In Issue of First Impression, Judge LeGrow Denies Summary Judgment to D&O Insurer Who Disputed Coverage for Costs of Defending Policyholder’s Appraisal Action
November 7, 2019
In Solera Holdings, Inc. v. XL Specialty Insurance Co., et al., C.A. No. N18C-08-315-AML-CCLD, plaintiff Solera held multiple D&O policies underwritten by the defendant insurers. When Solera was privately acquired, its shareholders sought appraisal in Delaware’s Court of Chancery. Solera notified the defendant insurers of the appraisal action, but only after a “substantial portion” of the litigation was complete. The defendant insurers subsequently denied coverage for certain expenses Solera incurred in defending the appraisal action. Solera commenced a breach of contract and declaratory judgment action.
At summary judgment, Judge LeGrow rejected three arguments that the defendant insurers raised to support the denial of coverage. First, the defendant insurers denied coverage by arguing that an appraisal action is not a “securities claim,” as defined in the policy, because appraisal actions do not involve wrongdoing. But looking to the unambiguous terms of the policy, which defined a securities claim as “any actual or alleged violation of any federal, state, or local statute, regulation, or rule or common law regulating securities,” Judge LeGrow disagreed. She reasoned that the term “violation” in this context is not limited to wrongdoing and means, among other things, “a breach of the law and the contravention of a right or duty.” Giving effect to the language chosen by the parties, Judge LeGrow concluded that the securities claims were not as limited as the defendant insurers asserted. In short, the appraisal action against Solera constituted a securities claim.
Second, the defendant insurers argued that because fair value under the appraisal statute is not a loss under the policy, the pre-judgment interest award did not constitute a loss under the policy either. Accordingly, the defendant insurers refused to pay pre-judgment interest. But looking to the unambiguous terms of the policy, Judge LeGrow disagreed: “Nothing in the policy limits coverage for an interest award to interest on a covered judgment.” Again, giving effect to the language chosen by the parties, she found that the policy covered pre-judgment interest.
Finally, the defendant insurers contended that any expenses Solera incurred defending itself in the appraisal action before tendering the case to the insurers was Solera’s to bear. They argued that Solera violated the policies’ consent clause, which obligated Solera to obtain the insurers’ consent prior to incurring expenses in connection with the appraisal action.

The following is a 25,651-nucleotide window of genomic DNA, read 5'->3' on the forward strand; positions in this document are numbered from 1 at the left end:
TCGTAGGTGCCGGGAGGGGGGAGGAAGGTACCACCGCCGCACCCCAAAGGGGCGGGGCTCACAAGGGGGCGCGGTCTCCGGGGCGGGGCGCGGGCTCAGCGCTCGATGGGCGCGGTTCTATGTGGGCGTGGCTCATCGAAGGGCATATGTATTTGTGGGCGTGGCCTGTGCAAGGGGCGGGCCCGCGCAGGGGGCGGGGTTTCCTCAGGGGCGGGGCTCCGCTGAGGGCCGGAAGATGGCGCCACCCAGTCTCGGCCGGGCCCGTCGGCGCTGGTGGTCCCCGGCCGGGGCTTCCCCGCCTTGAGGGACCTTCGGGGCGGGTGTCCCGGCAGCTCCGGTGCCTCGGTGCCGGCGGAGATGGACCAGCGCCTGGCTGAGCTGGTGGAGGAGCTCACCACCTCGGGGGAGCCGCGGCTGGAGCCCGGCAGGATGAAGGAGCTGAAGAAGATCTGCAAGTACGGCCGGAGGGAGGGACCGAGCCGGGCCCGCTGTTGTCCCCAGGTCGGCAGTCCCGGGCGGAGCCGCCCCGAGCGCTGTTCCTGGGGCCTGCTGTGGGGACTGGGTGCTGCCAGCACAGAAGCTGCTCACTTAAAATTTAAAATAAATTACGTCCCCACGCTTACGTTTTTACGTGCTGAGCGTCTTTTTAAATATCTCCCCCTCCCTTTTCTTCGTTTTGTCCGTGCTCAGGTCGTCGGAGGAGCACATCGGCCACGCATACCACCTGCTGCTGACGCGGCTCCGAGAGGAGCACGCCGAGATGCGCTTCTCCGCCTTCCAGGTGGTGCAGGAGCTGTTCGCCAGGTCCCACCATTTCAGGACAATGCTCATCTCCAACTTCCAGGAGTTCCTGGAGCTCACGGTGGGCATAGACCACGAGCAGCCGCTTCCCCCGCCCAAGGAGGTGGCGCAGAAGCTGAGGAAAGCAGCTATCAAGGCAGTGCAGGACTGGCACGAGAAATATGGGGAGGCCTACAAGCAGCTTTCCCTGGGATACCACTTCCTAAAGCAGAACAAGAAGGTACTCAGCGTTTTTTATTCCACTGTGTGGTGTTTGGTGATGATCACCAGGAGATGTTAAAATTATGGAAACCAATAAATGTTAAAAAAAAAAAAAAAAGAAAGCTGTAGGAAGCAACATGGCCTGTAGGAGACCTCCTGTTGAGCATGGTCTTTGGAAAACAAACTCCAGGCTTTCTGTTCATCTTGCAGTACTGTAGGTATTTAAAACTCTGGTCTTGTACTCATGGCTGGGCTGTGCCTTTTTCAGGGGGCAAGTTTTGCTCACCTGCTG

Judge LeGrow disagreed. Borrowing from Allstate Insurance Co. v Fie, 2006 WL 1520088, at *3-4 (Del. Super. Mar. 9, 2006), a Superior Court case in which the court injected a prejudice requirement when evaluating whether a policyholder had breached a consent-to-settlement clause, Judge LeGrow reasoned that although Solera admitted that it had effectively breached the policy’s consent clause when it did not timely notify the defendant insurers of the appraisal action, Solera’s breach did not automatically bar coverage. Rather, Solera’s breach gave rise to a presumption that the insurers were prejudiced because of Solera’s tardiness. Solera would nevertheless have the opportunity to rebut the presumption with facts at trial. Thus, because the issue of prejudice was necessarily fact intensive, Judge LeGrow declined to enter summary judgment.
Analysis: Disputes between insurers and their insureds are not going away anytime soon, and this is yet another opinion demonstrating how the CCLD has become a popular venue for resolving those disputes. In resolving this case, the court made clear that typical securities clauses like the one at issue now provide coverage for appraisal actions—litigation that has frequented Delaware courts over the past few years. In this case, Judge LeGrow held that coverage was available for appraisal actions, a first of its kind ruling in Delaware. In fact, when she later certified an interlocutory appeal of her decision, Judge LeGrow recognized that the opinion decided two issues of first impression in Delaware: (1) the meaning of a securities claim within a D&O policy and whether an appraisal action constitutes such a claim, and (2) whether a consent clause relating to defense expenses contains an implied prejudice requirement under Delaware law. The Delaware Supreme Court has accepted the interlocutory appeal.